Friday, August 16, 2013

War Stories: Episode 2 - "Independence Day"

Moving Day #1

June 19, 1978 was getting close.  That was my first day of my job as Mechanical Trainee at Conrail.  Further correspondence from Conrail told me that 16 of us were to assemble in Six Penn Center, Philadelphia that morning, but we were free to leave later in the morning to head for Altoona, our location for the next four months.  We had to arrange our own lodging and report to work the next morning.  (Gee, how generous!  Not even one night's hotel stay and a half day to apartment hunt?)

Armed with this information, my mom and I had made a trip out to Altoona a couple weeks earlier to apartment hunt.  How hard could it possibly be to find a decent place to stay in Altoona?

It was hard.

I was figuring on a plain-old, modern garden style, one bedroom apt.  I had a real job.  I wanted a real place to live. There were zillions of them around the Philadelphia suburbs.  There had be some in Altoona, right?  Wrong, or nearly so.  Altoona is not Philadelphia.  Altoona was not growing - it was shrinking.  There was no transient population at all.  People who were born there, died there.  Not that they couldn't leave, they just never really considered it.  So, no need for new apartments.

Not what a boy from the 'burbs was expecting!

What was available was typically the space over an storefront or the top floor of an old framed house. There was one such place just across the street from the Juniata shops, above a turn-of-the-20th Century vacant storefront.  With time and money, it could have been fixed up to "slightly less dingy and depressing".  There was another in a hotter-than-hot attic of a "newer", i.e. 1920's vintage house, out on old US 220.  It needed some paint and repair.  With a little work, it could have been fixed up to "a hot attic over an old house."

Ugh.  This was not going very well.

Finally, we wandered down to Duncansville.  It was about a 30 minute drive to Juniata, but only about 5 to Hollidaysburg.  There, tucked away behind a block of houses, was a development of very nice looking garden apartments!  Like a shining beacon on a hill!

They only had a two bedroom, one and a half bath available. I didn't care.
I'd get stuck eating the one month security deposit.  I didn't care.
They were unfurnished.  I didn't care.
They were $240 a month - I signed a lease.

June 19th came.  I went to Six Penn Center and met the other 15 trainees.  "I've rented a two bedroom apartment.  Anyone want to share?"  I had a roommate in 10 seconds flat.

It was great.  Utilities were included in the rent, so the AC ran a lot and kept cool.  We furnished it with the bare minimum of hand-me-downs and an old B&W TV.  A mattress on the floor and an old desk, about all I could fit in the parent's borrowed station wagon, were enough for me.

In the end, was it REALLY any better than any of the other choices?  Probably not.  The other guys wound up in some interesting places, but none seemed any worse for the wear.  It was an interesting summer in an interesting place - and I learned more than just locomotive and freight car repair.

But, that's another story.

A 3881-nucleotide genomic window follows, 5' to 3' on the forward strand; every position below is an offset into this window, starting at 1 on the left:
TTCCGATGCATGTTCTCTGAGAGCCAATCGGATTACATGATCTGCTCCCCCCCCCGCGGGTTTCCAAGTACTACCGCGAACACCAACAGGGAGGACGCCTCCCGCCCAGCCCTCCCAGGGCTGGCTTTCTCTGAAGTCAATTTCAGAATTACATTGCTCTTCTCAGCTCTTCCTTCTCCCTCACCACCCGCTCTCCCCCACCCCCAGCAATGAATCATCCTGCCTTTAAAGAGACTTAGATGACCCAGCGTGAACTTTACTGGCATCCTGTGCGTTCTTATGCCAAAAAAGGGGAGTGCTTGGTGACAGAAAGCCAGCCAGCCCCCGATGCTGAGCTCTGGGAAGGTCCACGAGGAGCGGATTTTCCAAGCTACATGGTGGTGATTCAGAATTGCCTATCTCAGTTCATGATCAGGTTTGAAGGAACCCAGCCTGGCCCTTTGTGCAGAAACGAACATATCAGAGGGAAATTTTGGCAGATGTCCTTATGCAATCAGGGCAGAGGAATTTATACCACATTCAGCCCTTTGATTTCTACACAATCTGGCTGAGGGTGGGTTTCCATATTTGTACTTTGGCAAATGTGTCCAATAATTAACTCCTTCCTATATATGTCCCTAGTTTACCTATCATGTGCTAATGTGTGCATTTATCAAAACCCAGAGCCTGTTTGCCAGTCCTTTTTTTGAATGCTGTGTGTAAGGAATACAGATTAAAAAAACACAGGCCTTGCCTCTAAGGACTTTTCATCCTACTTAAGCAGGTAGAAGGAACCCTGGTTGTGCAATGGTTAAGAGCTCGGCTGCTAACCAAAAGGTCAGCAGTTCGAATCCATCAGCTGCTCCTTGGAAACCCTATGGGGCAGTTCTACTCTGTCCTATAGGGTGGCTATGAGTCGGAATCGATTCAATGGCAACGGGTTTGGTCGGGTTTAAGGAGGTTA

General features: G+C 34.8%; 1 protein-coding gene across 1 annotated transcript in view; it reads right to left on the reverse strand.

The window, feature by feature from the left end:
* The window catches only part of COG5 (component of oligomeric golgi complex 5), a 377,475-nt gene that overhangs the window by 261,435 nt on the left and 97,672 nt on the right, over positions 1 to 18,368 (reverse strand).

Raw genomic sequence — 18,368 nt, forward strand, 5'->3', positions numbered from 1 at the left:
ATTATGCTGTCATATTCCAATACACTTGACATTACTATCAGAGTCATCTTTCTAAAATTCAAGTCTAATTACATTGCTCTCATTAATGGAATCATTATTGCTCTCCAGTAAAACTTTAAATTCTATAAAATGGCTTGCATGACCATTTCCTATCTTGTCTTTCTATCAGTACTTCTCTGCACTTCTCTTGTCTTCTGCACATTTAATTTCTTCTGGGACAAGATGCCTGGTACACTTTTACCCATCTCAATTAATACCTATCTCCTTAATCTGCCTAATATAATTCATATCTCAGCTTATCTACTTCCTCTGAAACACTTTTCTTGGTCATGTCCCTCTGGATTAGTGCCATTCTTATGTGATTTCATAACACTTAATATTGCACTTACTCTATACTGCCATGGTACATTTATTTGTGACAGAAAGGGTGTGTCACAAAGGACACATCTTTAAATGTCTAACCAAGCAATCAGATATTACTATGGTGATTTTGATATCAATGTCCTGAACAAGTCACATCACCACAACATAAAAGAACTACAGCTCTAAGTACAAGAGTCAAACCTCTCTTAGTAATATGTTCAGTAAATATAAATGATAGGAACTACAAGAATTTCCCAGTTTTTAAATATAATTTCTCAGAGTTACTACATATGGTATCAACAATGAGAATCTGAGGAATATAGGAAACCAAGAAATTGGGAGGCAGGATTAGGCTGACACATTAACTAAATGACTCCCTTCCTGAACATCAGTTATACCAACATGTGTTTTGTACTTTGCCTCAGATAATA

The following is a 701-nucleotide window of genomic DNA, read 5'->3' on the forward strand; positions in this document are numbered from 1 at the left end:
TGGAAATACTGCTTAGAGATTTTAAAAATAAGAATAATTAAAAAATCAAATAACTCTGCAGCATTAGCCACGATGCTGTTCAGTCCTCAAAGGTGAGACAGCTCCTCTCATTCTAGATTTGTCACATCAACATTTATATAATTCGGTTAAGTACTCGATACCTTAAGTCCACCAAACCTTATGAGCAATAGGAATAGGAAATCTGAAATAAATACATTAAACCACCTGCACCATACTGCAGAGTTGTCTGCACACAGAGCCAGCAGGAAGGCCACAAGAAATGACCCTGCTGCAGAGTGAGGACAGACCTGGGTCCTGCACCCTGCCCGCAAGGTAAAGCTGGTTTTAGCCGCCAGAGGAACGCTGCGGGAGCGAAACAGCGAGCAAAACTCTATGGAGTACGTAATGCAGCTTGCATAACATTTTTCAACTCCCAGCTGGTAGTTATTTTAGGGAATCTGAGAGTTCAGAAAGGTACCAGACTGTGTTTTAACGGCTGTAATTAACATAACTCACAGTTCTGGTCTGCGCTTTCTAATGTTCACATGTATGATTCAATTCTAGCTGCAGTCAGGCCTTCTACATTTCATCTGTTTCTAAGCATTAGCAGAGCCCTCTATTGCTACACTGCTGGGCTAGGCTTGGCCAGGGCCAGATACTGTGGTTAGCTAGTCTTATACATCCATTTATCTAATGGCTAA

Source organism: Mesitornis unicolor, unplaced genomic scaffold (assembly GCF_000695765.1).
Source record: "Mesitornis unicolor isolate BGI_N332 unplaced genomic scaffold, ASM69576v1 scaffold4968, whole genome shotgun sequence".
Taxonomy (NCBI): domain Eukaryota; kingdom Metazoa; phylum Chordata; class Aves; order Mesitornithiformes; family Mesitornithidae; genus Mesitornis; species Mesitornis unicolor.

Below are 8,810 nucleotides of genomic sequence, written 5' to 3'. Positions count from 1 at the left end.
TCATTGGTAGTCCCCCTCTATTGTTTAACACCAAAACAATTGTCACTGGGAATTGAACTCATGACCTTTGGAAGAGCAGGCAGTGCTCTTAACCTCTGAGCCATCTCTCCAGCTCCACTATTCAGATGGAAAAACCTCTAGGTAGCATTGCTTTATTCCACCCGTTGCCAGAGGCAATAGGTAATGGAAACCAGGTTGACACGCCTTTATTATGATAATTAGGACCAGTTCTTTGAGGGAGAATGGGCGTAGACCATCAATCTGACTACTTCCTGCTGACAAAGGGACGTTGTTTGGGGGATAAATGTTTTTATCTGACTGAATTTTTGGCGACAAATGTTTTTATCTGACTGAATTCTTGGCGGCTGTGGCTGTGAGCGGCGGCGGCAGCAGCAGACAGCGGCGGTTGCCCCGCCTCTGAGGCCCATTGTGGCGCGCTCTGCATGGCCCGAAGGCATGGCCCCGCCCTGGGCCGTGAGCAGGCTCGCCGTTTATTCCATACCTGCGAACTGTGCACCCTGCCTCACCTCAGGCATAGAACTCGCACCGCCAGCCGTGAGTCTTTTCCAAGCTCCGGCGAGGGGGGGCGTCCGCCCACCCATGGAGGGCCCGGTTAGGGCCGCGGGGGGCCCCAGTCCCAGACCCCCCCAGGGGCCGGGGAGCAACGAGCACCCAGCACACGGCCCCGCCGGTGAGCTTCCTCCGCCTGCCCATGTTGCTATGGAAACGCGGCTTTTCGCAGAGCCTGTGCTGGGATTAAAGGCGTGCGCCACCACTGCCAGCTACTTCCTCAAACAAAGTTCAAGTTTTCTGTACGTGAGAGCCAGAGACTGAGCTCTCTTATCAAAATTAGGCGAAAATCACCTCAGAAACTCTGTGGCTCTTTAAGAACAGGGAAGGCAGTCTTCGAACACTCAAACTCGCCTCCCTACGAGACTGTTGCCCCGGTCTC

Thursday, August 15, 2013

War Stories: Episode 1 - "College boy gets a job"

If you have two or more believers gathered in one place, that's a church, according to the Bible.  If you have two or more railroaders gathered in one place...that's not defined as anything special in the Book of Rules anywhere that I know of.  But I know what will happen.  You'll get stories.

Lots of people like to tell stories.  Railroaders are no exception, in fact, they are probably worse than most.  Lots of strange things happen on the railroad.  If you gather railroaders in one place with nothing to do for a while, the stories start coming.

This is my 35th year around the railroad.  I've told a few stories.  Some are dumb.  Some are funny.  Some are interesting. Some are commemorative. Some are just strange.

Here the first one. Enter at your own risk.

This is a Job Interview?

The fall of 1977 was the beginning of job interview season for the class of 1978 at Rensselaer Polytechnic Institute in Troy, NY.
Quad dorms at RPI after 1978 snow storm

 It was time to start job hunting.  If I didn't screw up the last 30 credit hours, I would graduate with a degree in Mechanical Engineering in the spring. The placement office had all sorts of employers lined up.  Conrail's Mechanical Department was one of them.  I was always fascinated by locomotives. Always.  For longer than I could remember.  My very first memory was seeing the Yankee Zephyr on display in Massachusetts.  My first career ambition at age 3 was "to make a locomovis."  This might just be the thing for me!  I signed up for an interview.

I had heard and read all sorts of horror stories about how railroads treated their college hire trainees to the point that I thought this might not be such a good idea.  Sending them off into blizzards to shovel snow.  Breaking strikes.  Laying ballast in the dead of night. Eating railfans alive.  I was pretty wimpy about taking abuse of any kind.  Still, what the heck - if I didn't try, I might regret it.  This was Plan A.  If I hated it, I could always go back to the Naval Ship Engineering Center in Philadelphia where I'd worked the past two summers.  They liked me.  And better yet, they didn't eat anyone alive. This was Plan B.